Damping vibrations in CD player mechanisms

  1. edstrelow Contributor
    I had posted this in my thread on the use of sorbothane with headphones and realized that that is not where any CD player person would look for this DIY tweak. This started out as a tweak for top-loading players which put detachable "pucks" on the cd. But I later discovered that I could do the same on my regular and much cheaper player. I don't know if it works with all players because this depends on having detachable brace over the cd drive.

    Getting away from headphones, I came across a very interesting way of damping cd vibrations on both a transport and a conventional cheap cd player. I own two Woo Audio transports which are quite good, but still there is that vibration issue. These are top-loading and have a lift-off puck on top of the cd. For the Woo's I removed the felt-like material that Woo used on the underside of the puck. Instead I place 1mm 70 duro pieces of sorbothane. These came with self-stick and that was useful to try out different sizes of sorb. I originally used pieces twice this size, was not too impressed and then cut them in half to what you see in the picture. That was a lot better. The self-stick was not holding by this stage and I used some Lord 7650 to glue the pieces in place. I suspect superglue could be used here since you are not trying to pass cd vibrations through the glue. Some pages back I noted that using superglue on headphones gave good results with bass, but seemed to mess up the treble.

    The puck is held on by magnetic force, as I later discovered are the top pieces of my conventional players. This is why I stayed with the thinnest sorb which probably ended up lifting the puck 1/2 mm or less than the previous material.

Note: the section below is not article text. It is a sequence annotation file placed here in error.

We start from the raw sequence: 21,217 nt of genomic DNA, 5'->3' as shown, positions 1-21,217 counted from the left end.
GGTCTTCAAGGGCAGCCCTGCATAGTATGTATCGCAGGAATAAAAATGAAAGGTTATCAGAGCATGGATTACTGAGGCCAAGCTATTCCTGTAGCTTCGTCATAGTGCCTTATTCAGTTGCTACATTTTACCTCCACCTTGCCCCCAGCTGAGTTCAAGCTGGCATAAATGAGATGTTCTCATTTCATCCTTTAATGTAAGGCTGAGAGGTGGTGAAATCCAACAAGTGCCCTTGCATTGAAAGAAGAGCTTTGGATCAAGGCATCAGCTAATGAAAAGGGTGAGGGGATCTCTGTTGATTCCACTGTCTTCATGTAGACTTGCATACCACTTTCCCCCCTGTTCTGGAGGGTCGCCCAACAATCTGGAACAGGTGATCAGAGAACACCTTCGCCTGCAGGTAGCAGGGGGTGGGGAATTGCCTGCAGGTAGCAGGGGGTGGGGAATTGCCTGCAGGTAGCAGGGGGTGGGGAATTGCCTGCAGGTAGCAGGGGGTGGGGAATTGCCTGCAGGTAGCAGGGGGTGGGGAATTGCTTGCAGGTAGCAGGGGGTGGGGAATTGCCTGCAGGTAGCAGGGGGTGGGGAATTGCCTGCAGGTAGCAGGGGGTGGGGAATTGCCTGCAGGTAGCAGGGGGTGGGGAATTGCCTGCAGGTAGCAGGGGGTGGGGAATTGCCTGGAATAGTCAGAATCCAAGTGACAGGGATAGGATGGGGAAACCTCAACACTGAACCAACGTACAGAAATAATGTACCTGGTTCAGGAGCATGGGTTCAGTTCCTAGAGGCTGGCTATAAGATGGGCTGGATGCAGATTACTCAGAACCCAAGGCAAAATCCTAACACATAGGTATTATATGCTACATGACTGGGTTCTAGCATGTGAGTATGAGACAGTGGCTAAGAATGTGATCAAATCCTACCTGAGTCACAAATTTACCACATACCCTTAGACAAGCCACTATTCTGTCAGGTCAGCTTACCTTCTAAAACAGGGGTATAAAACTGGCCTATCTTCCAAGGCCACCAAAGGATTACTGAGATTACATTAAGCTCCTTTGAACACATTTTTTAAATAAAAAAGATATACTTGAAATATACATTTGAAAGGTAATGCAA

The sound was strikingly better than before, very crisp and with solid localization.

    After a while I thought I should see what could be done with a conventional drive. To my surprise you could lift the clamping mechanism off the top of my old $200.00 Sherwood players and do the same thing. Their clamp was also magnetic. Again a big boost in sound quality similar to the improvements on the Woo. The only problem with this type of unit was that the sorb still sticks to the disc and would not drop the disc quickly enough when the drawer opened. To solve this I glued small pieces of the plastic wrap that came with the sorb to the underside, again with Lord. This solved the sticking problem.


    Finally I thought - what about adding damping to the top piece of the Sherwood drive? I tried it using 2 mm self-stick and again liked the result. At one point I removed it thinking that the top piece is not well engineered and has some wobble. By adding mass here I was possibly adding vibrations. However when I removed the pieces the sound seemed degraded so I went back to using them. Evidently the wobble creates less sonic problem, than the added sorb cures.


    As in the preceding post, there are some very expensive tactics being employed to solve vibrational problems with turntables and I have seem similar approaches with cd players. For example I once had a 22 lb top-loading cd player with a large and heavy puck placed on the cd's. Sorbothane seems to be an effective and much cheaper alternative. Sorbothane footers have been around for decades and are still being sold . Frankly I have never found them to be that impressive. the addition of small pieces to the body of turntables, amps and cd players has got me better results, although you do have to experiment some as I noted above in settling on the size of the pieces I used.

    BTW I am having trouble posting pictures but these seemed to show up after posting to Facebook as private photos.

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